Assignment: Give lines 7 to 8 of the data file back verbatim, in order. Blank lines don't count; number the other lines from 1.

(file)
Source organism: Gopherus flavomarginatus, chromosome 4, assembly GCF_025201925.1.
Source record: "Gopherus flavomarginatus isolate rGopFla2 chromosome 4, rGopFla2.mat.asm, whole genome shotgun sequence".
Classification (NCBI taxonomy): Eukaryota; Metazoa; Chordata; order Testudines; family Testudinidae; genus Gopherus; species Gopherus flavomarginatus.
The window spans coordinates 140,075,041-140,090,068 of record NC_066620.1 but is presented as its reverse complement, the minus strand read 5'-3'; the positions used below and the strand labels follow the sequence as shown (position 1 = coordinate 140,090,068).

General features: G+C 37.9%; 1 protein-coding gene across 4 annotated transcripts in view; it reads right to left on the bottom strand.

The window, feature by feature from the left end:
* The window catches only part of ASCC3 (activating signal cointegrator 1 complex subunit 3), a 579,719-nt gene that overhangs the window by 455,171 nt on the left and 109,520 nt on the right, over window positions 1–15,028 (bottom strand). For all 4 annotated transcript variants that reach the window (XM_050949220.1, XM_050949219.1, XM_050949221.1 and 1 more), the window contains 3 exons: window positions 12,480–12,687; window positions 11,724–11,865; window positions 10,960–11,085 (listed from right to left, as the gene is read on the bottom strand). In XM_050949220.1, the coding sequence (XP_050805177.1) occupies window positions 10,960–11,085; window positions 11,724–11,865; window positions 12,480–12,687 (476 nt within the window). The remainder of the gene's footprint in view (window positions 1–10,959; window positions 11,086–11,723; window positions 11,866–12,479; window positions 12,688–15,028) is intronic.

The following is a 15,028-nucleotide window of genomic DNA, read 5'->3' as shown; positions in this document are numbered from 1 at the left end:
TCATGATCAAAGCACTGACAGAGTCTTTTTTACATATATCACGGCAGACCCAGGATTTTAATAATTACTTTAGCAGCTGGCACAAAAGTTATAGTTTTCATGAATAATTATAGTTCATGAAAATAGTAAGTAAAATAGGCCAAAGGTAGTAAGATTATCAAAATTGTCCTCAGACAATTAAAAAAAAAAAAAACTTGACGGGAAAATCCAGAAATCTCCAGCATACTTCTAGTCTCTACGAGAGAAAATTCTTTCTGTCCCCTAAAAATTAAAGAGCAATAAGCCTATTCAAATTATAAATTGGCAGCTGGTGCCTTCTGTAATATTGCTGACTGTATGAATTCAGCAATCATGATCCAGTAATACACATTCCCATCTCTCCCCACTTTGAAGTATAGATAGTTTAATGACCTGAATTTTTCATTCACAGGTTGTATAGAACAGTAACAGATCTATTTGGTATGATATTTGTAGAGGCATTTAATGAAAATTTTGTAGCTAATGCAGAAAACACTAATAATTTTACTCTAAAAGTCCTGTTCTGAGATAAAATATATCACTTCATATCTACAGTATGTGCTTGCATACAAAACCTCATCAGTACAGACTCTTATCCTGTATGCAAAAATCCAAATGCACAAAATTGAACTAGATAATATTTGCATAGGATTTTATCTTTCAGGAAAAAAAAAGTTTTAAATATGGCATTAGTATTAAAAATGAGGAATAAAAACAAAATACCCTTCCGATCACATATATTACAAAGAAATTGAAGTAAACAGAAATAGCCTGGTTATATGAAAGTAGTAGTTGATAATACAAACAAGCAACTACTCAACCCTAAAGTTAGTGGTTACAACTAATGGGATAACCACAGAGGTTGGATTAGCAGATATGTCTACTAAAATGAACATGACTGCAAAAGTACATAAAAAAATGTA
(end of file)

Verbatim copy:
* The window catches only part of ASCC3 (activating signal cointegrator 1 complex subunit 3), a 579,719-nt gene that overhangs the window by 455,171 nt on the left and 109,520 nt on the right, over window positions 1–15,028 (bottom strand). For all 4 annotated transcript variants that reach the window (XM_050949220.1, XM_050949219.1, XM_050949221.1 and 1 more), the window contains 3 exons: window positions 12,480–12,687; window positions 11,724–11,865; window positions 10,960–11,085 (listed from right to left, as the gene is read on the bottom strand). In XM_050949220.1, the coding sequence (XP_050805177.1) occupies window positions 10,960–11,085; window positions 11,724–11,865; window positions 12,480–12,687 (476 nt within the window). The remainder of the gene's footprint in view (window positions 1–10,959; window positions 11,086–11,723; window positions 11,866–12,479; window positions 12,688–15,028) is intronic.

The following is a 15,028-nucleotide window of genomic DNA, read 5'->3' as shown; positions in this document are numbered from 1 at the left end: